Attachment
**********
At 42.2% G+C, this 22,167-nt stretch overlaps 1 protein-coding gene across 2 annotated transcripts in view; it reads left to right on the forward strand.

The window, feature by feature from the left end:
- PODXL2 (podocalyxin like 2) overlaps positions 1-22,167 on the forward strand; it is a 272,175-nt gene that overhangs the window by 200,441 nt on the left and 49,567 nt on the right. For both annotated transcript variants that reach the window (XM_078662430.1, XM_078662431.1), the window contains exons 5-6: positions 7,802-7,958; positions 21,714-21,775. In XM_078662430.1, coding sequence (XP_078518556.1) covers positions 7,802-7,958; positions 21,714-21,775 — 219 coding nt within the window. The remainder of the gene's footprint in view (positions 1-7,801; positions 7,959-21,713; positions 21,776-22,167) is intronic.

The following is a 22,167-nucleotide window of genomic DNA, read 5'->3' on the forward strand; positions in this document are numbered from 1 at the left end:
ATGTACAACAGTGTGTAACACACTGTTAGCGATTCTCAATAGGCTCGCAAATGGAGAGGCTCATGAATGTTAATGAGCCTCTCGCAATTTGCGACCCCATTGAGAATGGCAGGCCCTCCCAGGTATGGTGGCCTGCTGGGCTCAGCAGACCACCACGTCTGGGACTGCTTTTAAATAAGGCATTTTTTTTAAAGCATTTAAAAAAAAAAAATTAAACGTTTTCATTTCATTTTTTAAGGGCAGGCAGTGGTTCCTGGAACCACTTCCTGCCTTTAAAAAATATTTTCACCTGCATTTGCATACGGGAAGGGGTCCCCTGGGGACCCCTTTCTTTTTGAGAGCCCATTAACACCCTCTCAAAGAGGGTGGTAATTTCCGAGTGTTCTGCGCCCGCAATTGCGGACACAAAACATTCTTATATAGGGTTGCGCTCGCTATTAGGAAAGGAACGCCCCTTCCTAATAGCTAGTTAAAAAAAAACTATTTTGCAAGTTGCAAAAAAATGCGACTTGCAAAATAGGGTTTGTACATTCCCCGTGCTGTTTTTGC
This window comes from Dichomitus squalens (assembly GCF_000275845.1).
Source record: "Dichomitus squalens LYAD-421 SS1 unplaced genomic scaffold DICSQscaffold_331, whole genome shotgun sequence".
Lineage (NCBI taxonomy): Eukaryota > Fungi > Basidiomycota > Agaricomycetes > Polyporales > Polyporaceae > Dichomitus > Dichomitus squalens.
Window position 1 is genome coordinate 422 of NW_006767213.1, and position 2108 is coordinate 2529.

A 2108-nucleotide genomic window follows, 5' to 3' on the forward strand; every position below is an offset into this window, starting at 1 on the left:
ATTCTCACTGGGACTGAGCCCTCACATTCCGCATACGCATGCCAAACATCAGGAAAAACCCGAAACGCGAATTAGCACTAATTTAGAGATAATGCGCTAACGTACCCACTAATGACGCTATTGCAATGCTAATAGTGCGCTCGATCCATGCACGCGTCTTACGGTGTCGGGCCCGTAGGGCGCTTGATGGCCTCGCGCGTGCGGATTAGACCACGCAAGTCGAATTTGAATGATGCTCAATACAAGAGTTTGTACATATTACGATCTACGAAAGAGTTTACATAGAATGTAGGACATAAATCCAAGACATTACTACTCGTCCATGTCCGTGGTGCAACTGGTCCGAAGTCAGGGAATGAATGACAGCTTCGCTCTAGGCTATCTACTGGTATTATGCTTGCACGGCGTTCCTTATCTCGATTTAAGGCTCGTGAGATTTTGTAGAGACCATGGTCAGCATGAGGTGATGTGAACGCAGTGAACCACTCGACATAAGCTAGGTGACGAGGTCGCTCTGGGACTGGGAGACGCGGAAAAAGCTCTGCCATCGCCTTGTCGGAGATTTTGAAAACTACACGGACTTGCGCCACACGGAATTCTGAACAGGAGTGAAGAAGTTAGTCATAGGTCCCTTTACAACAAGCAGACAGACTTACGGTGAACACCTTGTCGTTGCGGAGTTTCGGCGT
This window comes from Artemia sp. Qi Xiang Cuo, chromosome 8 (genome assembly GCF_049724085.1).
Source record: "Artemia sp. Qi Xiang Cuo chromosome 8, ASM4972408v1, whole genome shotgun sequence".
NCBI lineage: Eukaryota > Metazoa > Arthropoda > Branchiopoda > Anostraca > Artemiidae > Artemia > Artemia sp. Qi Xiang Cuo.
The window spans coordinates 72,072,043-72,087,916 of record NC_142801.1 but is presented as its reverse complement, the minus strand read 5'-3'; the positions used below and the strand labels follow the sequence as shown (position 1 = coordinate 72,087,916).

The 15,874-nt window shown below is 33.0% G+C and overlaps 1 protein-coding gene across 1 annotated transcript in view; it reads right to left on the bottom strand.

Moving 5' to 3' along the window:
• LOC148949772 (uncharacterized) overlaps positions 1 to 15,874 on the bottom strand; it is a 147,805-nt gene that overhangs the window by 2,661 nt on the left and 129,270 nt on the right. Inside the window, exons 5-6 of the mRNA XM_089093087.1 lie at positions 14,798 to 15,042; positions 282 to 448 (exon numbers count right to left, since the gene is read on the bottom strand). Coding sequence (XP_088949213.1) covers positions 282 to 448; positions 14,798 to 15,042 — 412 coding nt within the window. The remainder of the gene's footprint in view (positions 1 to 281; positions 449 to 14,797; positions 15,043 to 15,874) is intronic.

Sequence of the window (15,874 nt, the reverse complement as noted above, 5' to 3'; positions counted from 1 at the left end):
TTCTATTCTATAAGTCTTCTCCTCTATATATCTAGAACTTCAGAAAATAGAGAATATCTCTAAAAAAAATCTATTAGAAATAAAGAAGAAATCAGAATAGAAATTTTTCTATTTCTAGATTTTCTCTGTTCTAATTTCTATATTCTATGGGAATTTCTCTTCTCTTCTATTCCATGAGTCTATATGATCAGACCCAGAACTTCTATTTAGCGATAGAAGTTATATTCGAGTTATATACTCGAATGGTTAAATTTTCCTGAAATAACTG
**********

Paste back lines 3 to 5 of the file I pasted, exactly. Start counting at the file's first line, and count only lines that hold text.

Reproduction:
- PODXL2 (podocalyxin like 2) overlaps positions 1-22,167 on the forward strand; it is a 272,175-nt gene that overhangs the window by 200,441 nt on the left and 49,567 nt on the right. For both annotated transcript variants that reach the window (XM_078662430.1, XM_078662431.1), the window contains exons 5-6: positions 7,802-7,958; positions 21,714-21,775. In XM_078662430.1, coding sequence (XP_078518556.1) covers positions 7,802-7,958; positions 21,714-21,775 — 219 coding nt within the window. The remainder of the gene's footprint in view (positions 1-7,801; positions 7,959-21,713; positions 21,776-22,167) is intronic.

The following is a 22,167-nucleotide window of genomic DNA, read 5'->3' on the forward strand; positions in this document are numbered from 1 at the left end:
ATGTACAACAGTGTGTAACACACTGTTAGCGATTCTCAATAGGCTCGCAAATGGAGAGGCTCATGAATGTTAATGAGCCTCTCGCAATTTGCGACCCCATTGAGAATGGCAGGCCCTCCCAGGTATGGTGGCCTGCTGGGCTCAGCAGACCACCACGTCTGGGACTGCTTTTAAATAAGGCATTTTTTTTAAAGCATTTAAAAAAAAAAAATTAAACGTTTTCATTTCATTTTTTAAGGGCAGGCAGTGGTTCCTGGAACCACTTCCTGCCTTTAAAAAATATTTTCACCTGCATTTGCATACGGGAAGGGGTCCCCTGGGGACCCCTTTCTTTTTGAGAGCCCATTAACACCCTCTCAAAGAGGGTGGTAATTTCCGAGTGTTCTGCGCCCGCAATTGCGGACACAAAACATTCTTATATAGGGTTGCGCTCGCTATTAGGAAAGGAACGCCCCTTCCTAATAGCTAGTTAAAAAAAAACTATTTTGCAAGTTGCAAAAAAATGCGACTTGCAAAATAGGGTTTGTACATTCCCCGTGCTGTTTTTGC